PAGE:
A mangey red fox has been seen in the Berkeley Hills near Tilden in the past few weeks, spurring varied responses by neighbors on how to deal with injured and sick wildlife, especially given the fact that the red fox is not native to California and has caused rampant ecological damage across the state.
Chris Welch, a resident of Fairlawn Drive near the edge of Tilden Park, first spotted the fox in his backyard in mid-July. He expressed concern and said it appeared to have “very advanced mange.”
Phila Rogers, who lives in the area where the fox has been seen, said there has been a wide variety of responses to the fox, including some “bleeding hearts” and others who want to “leave the poor beast alone.”
Rogers, who has written for the Lawrence Hall of Science website on the natural history of the Berkeley Hills, said it “took [her] a minute to realize what [she] was looking at” when she first saw the fox around two weeks ago. She sees the native gray fox fairly often but hadn’t seen much of the invasive red fox in her area.
(To read up on the environmental damage invasive red foxes have caused in California, see the California Department of Fish and Wildlife article on red foxes.)
Some people may wonder if a resident can’t simply put down an injured or sick fox if it is seen on the resident’s property. To learn more about hunting regulations in California, go to the hunting and fishing regulations page of the California Department of Fish and Wildlife website.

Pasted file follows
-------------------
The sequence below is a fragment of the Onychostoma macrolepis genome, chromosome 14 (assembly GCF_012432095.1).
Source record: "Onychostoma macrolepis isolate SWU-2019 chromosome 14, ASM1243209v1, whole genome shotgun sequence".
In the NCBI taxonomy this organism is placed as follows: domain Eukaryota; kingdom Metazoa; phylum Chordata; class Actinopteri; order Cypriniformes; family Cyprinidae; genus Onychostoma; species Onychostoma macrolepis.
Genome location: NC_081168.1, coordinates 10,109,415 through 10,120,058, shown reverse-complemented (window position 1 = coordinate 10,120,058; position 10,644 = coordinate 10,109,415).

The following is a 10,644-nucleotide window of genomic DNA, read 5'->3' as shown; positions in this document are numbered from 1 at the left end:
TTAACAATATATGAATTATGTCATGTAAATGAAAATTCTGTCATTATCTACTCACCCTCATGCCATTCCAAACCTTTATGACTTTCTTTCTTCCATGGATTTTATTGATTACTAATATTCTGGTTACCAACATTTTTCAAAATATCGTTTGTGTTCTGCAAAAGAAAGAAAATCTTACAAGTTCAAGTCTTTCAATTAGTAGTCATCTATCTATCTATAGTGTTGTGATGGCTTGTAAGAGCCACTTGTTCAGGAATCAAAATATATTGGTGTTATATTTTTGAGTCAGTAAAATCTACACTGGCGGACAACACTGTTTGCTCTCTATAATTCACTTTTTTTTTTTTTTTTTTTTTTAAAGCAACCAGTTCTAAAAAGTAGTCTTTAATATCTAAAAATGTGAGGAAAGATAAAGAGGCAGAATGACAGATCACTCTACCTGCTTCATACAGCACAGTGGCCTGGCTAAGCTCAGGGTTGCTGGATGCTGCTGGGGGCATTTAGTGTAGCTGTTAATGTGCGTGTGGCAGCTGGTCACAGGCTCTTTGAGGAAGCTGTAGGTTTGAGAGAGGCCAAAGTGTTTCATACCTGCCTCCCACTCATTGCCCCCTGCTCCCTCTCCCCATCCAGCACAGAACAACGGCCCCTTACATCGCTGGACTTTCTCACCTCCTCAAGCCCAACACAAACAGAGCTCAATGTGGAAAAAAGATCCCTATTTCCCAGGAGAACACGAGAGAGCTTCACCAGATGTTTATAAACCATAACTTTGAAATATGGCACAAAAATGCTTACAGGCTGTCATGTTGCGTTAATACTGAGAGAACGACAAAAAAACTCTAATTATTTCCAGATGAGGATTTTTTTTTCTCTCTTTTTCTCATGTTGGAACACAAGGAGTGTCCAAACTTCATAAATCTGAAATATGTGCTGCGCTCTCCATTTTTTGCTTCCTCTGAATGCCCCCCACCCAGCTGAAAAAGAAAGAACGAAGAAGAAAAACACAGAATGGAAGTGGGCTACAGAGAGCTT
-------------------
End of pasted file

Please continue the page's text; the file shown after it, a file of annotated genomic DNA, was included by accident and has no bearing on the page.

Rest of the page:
Update, 10:35 a.m.: Steve Bobzien, an ecology services coordinator with the East Bay Regional Park District, said that, while red foxes do live in Tilden, their population is kept under control by competition with the coyote population that also lives in the area. Bobzien said the park district does not monitor the population of red foxes.
Bobzien added that, during years of drought, coyotes and both red and gray foxes are “more susceptible to mange and canine distemper.” Foaming at the mouth is a symptom of both rabies and canine distemper, he said, so be cautious if an animal appears to be foaming at the mouth and acting strangely.
If you see a noticeably ill wild animal, do not approach it, said Bobzien. Instead, call Berkeley Animal Care Services at 510-981-6600 and describe the situation to Animal Control.
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